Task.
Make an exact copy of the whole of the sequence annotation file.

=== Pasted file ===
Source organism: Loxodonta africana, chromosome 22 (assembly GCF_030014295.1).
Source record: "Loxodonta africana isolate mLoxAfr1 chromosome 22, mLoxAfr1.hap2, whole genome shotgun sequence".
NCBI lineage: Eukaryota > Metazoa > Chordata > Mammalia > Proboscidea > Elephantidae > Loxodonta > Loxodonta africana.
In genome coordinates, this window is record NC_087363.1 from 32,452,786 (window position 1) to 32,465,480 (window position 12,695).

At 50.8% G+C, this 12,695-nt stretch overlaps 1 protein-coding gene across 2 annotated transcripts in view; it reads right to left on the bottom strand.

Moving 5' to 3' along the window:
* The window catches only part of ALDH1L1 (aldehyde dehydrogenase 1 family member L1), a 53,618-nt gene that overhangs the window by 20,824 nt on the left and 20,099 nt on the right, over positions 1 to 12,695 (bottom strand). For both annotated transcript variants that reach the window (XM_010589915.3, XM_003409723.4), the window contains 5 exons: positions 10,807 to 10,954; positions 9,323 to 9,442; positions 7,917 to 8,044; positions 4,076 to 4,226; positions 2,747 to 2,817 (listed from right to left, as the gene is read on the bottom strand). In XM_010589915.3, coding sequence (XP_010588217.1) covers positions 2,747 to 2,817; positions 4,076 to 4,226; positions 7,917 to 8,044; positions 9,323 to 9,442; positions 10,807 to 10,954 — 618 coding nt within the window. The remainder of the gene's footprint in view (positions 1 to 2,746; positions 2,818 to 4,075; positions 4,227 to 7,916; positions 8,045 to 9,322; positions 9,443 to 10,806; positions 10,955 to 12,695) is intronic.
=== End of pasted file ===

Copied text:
Source organism: Loxodonta africana, chromosome 22 (assembly GCF_030014295.1).
Source record: "Loxodonta africana isolate mLoxAfr1 chromosome 22, mLoxAfr1.hap2, whole genome shotgun sequence".
NCBI lineage: Eukaryota > Metazoa > Chordata > Mammalia > Proboscidea > Elephantidae > Loxodonta > Loxodonta africana.
In genome coordinates, this window is record NC_087363.1 from 32,452,786 (window position 1) to 32,465,480 (window position 12,695).

At 50.8% G+C, this 12,695-nt stretch overlaps 1 protein-coding gene across 2 annotated transcripts in view; it reads right to left on the bottom strand.

Moving 5' to 3' along the window:
* The window catches only part of ALDH1L1 (aldehyde dehydrogenase 1 family member L1), a 53,618-nt gene that overhangs the window by 20,824 nt on the left and 20,099 nt on the right, over positions 1 to 12,695 (bottom strand). For both annotated transcript variants that reach the window (XM_010589915.3, XM_003409723.4), the window contains 5 exons: positions 10,807 to 10,954; positions 9,323 to 9,442; positions 7,917 to 8,044; positions 4,076 to 4,226; positions 2,747 to 2,817 (listed from right to left, as the gene is read on the bottom strand). In XM_010589915.3, coding sequence (XP_010588217.1) covers positions 2,747 to 2,817; positions 4,076 to 4,226; positions 7,917 to 8,044; positions 9,323 to 9,442; positions 10,807 to 10,954 — 618 coding nt within the window. The remainder of the gene's footprint in view (positions 1 to 2,746; positions 2,818 to 4,075; positions 4,227 to 7,916; positions 8,045 to 9,322; positions 9,443 to 10,806; positions 10,955 to 12,695) is intronic.